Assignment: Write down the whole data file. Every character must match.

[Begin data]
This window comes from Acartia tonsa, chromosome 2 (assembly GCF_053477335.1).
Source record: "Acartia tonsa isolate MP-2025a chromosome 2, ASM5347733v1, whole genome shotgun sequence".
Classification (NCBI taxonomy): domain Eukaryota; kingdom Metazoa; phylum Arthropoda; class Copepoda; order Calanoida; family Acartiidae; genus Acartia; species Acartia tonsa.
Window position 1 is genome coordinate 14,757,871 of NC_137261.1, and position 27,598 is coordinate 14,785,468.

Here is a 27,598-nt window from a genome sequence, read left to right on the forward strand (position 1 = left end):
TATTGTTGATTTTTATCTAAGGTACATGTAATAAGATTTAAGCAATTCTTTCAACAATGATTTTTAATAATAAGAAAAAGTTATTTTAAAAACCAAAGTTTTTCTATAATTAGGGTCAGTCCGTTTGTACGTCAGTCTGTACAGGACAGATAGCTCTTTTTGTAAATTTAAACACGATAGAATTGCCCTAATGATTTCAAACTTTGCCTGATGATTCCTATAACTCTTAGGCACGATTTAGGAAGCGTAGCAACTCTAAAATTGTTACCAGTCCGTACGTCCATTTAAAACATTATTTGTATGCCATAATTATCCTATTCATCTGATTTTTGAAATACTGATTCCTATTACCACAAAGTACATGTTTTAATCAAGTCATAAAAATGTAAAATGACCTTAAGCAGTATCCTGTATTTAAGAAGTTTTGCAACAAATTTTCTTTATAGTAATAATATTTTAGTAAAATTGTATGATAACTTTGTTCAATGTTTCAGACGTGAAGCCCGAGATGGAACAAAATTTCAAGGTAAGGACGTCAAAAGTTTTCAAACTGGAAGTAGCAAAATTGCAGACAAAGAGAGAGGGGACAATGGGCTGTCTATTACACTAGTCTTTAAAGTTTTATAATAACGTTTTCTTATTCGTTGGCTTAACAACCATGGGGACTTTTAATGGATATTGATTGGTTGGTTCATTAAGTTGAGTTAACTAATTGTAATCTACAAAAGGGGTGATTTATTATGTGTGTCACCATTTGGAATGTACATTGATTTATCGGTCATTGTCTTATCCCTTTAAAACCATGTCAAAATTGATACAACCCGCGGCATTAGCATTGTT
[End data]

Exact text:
This window comes from Acartia tonsa, chromosome 2 (assembly GCF_053477335.1).
Source record: "Acartia tonsa isolate MP-2025a chromosome 2, ASM5347733v1, whole genome shotgun sequence".
Classification (NCBI taxonomy): domain Eukaryota; kingdom Metazoa; phylum Arthropoda; class Copepoda; order Calanoida; family Acartiidae; genus Acartia; species Acartia tonsa.
Window position 1 is genome coordinate 14,757,871 of NC_137261.1, and position 27,598 is coordinate 14,785,468.

Here is a 27,598-nt window from a genome sequence, read left to right on the forward strand (position 1 = left end):
TATTGTTGATTTTTATCTAAGGTACATGTAATAAGATTTAAGCAATTCTTTCAACAATGATTTTTAATAATAAGAAAAAGTTATTTTAAAAACCAAAGTTTTTCTATAATTAGGGTCAGTCCGTTTGTACGTCAGTCTGTACAGGACAGATAGCTCTTTTTGTAAATTTAAACACGATAGAATTGCCCTAATGATTTCAAACTTTGCCTGATGATTCCTATAACTCTTAGGCACGATTTAGGAAGCGTAGCAACTCTAAAATTGTTACCAGTCCGTACGTCCATTTAAAACATTATTTGTATGCCATAATTATCCTATTCATCTGATTTTTGAAATACTGATTCCTATTACCACAAAGTACATGTTTTAATCAAGTCATAAAAATGTAAAATGACCTTAAGCAGTATCCTGTATTTAAGAAGTTTTGCAACAAATTTTCTTTATAGTAATAATATTTTAGTAAAATTGTATGATAACTTTGTTCAATGTTTCAGACGTGAAGCCCGAGATGGAACAAAATTTCAAGGTAAGGACGTCAAAAGTTTTCAAACTGGAAGTAGCAAAATTGCAGACAAAGAGAGAGGGGACAATGGGCTGTCTATTACACTAGTCTTTAAAGTTTTATAATAACGTTTTCTTATTCGTTGGCTTAACAACCATGGGGACTTTTAATGGATATTGATTGGTTGGTTCATTAAGTTGAGTTAACTAATTGTAATCTACAAAAGGGGTGATTTATTATGTGTGTCACCATTTGGAATGTACATTGATTTATCGGTCATTGTCTTATCCCTTTAAAACCATGTCAAAATTGATACAACCCGCGGCATTAGCATTGTT